As a flâneuse — one who drifts aimlessly for great distances through city streets — I like few pursuits better than setting aside an entire day, ideally no less than eight full hours, ideally with my best flâneur friend and fellow poet, Eric Plattner, to wander observantly from point to point.
Among the psychogeographer’s most beloved emotions is curiosity; curiosity is the engine that powers my meandering. Practically every intersection in our city offers layered opportunities for delving into mystery. But the patch of Chicago that most haunts me with the kind of just-this-side-of-unanswerable enigmas that I enjoy best is the gravelly and ill-kempt 6200 block of North Pulaski, at Granville, in the no man’s land that lies at the edge of Sauganash and north of North Park.
There, upon rusty posts, thrusts forth a low billboard demanding in black and white: “Who Is John Galt?” Ever since Eric and I first stumbled across it in the fall of 2015, I’ve wondered often about the query and its captivating combination of anonymity and specificity. For while no one seems to know who bought and erected the sign, passers-by might recognize the phrase as the opening sentence of Ayn Rand’s fourth and final novel, her 1957 paean to cold self-interest and unbridled laissez-faire capitalism, Atlas Shrugged.
While Rand’s sophomoric philosophy manages to be simultaneously repellent and silly, the sign itself is not uncharming: so homemade-looking, so earnest and pleading, so perplexing in its sparsely foot-trafficked location on the city’s Far Northwest Side, across the street from St. Odisho Assyrian church, a beige-and-brown brick structure dating to 1985 that doesn’t have a billboard but makes one wonder: Who was St. Odisho?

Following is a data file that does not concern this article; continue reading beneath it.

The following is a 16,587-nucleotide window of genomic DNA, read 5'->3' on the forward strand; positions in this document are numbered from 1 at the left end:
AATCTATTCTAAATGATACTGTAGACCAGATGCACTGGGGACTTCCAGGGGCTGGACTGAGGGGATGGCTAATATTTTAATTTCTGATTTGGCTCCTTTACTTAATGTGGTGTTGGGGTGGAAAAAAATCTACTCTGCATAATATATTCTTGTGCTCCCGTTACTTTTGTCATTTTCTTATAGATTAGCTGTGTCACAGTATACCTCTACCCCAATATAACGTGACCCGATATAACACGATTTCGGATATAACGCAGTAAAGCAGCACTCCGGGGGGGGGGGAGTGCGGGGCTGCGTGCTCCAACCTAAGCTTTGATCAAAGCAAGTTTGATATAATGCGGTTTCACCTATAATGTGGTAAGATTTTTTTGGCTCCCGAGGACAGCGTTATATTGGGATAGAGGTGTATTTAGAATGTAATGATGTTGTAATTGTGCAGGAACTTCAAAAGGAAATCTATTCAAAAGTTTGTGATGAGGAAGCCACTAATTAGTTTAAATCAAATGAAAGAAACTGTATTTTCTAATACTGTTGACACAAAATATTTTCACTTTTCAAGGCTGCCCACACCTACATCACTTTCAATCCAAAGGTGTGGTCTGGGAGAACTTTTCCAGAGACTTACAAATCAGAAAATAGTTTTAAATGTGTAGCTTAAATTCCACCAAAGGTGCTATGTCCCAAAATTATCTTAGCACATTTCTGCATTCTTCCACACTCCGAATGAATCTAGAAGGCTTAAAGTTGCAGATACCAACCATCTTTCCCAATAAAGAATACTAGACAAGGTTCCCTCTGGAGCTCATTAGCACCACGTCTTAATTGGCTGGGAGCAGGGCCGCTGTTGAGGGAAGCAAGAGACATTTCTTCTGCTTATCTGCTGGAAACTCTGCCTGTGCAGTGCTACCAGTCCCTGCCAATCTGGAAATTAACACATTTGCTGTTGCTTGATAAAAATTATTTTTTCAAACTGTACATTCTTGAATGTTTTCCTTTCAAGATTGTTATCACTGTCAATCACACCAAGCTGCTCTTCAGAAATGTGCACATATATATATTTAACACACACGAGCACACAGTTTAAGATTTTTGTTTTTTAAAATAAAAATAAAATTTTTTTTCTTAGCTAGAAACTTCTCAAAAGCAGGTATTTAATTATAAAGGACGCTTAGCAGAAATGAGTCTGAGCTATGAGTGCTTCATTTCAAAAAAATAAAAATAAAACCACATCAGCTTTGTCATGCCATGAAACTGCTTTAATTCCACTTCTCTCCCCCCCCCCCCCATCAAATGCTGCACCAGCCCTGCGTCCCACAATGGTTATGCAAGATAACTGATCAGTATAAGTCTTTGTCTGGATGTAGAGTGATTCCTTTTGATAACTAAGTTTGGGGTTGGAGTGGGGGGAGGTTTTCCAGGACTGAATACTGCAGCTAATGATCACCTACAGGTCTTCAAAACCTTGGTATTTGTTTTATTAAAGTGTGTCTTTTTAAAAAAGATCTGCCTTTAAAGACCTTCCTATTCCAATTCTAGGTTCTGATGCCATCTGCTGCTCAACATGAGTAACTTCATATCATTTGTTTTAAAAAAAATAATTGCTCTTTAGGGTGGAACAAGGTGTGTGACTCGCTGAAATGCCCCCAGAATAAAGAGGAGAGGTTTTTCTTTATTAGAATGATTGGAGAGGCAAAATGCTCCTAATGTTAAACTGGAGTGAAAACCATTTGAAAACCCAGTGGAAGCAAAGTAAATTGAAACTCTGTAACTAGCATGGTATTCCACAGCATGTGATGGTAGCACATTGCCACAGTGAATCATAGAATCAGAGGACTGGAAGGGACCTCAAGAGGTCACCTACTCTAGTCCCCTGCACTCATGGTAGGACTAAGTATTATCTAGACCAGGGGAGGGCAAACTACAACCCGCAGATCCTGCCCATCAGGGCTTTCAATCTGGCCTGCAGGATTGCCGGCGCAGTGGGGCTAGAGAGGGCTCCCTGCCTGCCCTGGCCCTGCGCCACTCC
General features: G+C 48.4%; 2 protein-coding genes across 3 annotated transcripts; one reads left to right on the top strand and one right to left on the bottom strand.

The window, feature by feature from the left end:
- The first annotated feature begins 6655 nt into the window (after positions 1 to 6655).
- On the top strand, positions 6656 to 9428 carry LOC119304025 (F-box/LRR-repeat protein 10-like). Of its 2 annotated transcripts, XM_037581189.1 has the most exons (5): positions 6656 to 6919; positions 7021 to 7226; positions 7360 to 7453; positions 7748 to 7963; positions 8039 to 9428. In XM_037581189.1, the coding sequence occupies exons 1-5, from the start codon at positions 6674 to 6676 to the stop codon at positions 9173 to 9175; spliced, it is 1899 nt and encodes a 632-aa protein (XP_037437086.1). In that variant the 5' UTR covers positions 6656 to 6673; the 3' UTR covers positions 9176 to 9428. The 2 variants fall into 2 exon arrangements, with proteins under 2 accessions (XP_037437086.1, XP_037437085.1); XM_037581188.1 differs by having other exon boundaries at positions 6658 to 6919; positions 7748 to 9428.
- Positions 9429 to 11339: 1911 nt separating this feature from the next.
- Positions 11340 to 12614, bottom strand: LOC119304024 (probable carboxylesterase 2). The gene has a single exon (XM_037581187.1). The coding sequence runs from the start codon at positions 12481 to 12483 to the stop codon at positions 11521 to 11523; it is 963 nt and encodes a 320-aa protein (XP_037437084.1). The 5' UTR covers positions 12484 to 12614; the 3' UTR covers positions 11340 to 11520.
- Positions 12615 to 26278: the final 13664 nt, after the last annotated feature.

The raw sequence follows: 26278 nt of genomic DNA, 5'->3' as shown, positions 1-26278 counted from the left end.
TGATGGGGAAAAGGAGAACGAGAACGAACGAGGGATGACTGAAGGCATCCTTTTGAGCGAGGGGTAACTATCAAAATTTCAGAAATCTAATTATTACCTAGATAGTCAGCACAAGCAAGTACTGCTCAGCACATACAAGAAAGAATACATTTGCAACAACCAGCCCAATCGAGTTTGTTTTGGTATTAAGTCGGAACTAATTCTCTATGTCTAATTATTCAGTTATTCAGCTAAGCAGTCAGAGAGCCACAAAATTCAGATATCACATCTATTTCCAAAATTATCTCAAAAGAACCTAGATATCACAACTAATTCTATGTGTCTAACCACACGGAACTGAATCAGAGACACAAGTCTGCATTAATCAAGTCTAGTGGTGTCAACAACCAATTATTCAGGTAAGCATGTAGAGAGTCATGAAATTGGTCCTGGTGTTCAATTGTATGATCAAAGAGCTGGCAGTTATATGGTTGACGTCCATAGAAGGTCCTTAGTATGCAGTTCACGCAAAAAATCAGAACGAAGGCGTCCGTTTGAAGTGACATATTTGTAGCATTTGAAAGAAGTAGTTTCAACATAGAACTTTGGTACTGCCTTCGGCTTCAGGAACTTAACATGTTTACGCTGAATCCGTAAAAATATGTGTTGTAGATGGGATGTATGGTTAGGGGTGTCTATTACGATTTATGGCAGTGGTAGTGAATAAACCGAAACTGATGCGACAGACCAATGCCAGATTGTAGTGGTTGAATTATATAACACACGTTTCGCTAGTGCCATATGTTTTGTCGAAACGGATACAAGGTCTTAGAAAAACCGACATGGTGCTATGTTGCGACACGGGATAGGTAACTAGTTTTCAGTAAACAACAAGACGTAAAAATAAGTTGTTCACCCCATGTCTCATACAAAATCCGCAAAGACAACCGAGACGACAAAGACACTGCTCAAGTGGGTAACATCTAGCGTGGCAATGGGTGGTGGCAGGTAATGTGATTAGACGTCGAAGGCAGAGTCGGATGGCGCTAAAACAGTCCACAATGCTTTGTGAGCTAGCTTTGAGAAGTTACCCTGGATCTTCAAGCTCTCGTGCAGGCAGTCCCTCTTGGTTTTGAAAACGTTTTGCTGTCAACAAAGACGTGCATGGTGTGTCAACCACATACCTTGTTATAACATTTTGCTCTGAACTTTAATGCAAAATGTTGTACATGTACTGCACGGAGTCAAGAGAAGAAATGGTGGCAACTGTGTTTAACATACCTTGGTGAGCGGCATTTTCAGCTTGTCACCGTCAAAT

Just south of Capitol Cement, established in 1914, this intriguing block is, in fact, mostly covered in cement, but just to the southwest of the John Galt sign, the gravel gives way to a mud and grass tract.
Baudelaire called the flâneur the “botanist of the sidewalk.” Sometimes, though, the flâneuse must be a botanist of the overgrown vacant lot, the rocky parking lot, and the spot where the Jersey barriers and chainlink give way to the torn-up train tracks — the mesmerizing zone where everything is fluid, the space where flânerie meets parkour and one can’t merely saunter but must instead clamber and trespass a little.
Such is the case with this semi-hidden point of entry to the Weber Spur, still technically owned by the Union Pacific Railroad. While it, too, is a former freight corridor, this strip is no shiny and densely used Bloomingdale Trail. Although plans exist to pave it and connect it to the Valley Line and North Branch Trails, the spur remains, for the moment, desolate and rugged. One can walk the whole stretch and not see another human soul, even as one crosses viaducts above such busy streets as Peterson and passes such humming light industry as Precision Plating Company and Alarmist Brewing.
To slip through the chicory and Queen Anne’s lace onto the as yet not totally tamed spur at Pulaski and Granville is not to choose between a city walk and a nature one, but rather to realize that this binary — like most — is spurious and reductive. Of course a person can engage in both at once, and of course human beings are not separate from nature, but an inextricable part of it, no matter how much we build it over with concrete and train tracks and churches and billboards.
But back to this one block — this portal, this threshold, this container for questions. On the overwarm fall day when Eric and I discovered this ineffable intersection, they had not yet torn down the long-abandoned Handee Car Wash due south of the Galt ad. The soon-to-be-razed business’s changeable letter board had only a forlorn O remaining from whatever its original message had been. Around the vowel, a graffitist had Sharpied: “Your Actions Should Never Require Apology.” Never shall I apologize for my trespass through this matchless city block.
Kathleen Rooney is the author of the novel Lillian Boxfish Takes a Walk.